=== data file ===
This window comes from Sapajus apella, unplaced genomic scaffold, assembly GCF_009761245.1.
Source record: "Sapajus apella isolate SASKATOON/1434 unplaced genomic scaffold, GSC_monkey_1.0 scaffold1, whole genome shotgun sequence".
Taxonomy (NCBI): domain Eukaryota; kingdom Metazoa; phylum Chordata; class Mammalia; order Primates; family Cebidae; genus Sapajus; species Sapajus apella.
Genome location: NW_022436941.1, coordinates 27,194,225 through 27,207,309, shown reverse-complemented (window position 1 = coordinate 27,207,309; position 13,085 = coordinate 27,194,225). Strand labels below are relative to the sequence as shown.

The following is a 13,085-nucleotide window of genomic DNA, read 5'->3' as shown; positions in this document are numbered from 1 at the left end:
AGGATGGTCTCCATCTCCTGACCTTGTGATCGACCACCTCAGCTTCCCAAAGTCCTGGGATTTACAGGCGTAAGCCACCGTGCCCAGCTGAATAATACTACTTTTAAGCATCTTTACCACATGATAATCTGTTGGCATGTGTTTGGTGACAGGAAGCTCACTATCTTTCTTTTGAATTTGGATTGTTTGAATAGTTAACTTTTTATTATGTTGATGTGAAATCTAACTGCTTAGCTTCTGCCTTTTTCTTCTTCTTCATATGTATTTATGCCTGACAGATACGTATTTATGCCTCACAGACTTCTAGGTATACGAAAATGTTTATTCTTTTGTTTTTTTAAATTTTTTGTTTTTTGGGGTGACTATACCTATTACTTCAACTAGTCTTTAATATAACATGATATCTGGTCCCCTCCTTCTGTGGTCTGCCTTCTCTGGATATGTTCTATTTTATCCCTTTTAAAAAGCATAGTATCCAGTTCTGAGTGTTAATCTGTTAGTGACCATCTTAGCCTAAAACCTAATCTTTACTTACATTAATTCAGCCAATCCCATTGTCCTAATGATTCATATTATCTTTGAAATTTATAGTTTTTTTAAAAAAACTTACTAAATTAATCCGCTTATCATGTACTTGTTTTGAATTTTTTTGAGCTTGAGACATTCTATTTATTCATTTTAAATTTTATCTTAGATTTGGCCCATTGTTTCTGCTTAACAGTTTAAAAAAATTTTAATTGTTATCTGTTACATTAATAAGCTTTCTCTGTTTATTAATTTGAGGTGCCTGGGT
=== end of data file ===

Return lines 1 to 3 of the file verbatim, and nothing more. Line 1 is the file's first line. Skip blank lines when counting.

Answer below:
This window comes from Sapajus apella, unplaced genomic scaffold, assembly GCF_009761245.1.
Source record: "Sapajus apella isolate SASKATOON/1434 unplaced genomic scaffold, GSC_monkey_1.0 scaffold1, whole genome shotgun sequence".
Taxonomy (NCBI): domain Eukaryota; kingdom Metazoa; phylum Chordata; class Mammalia; order Primates; family Cebidae; genus Sapajus; species Sapajus apella.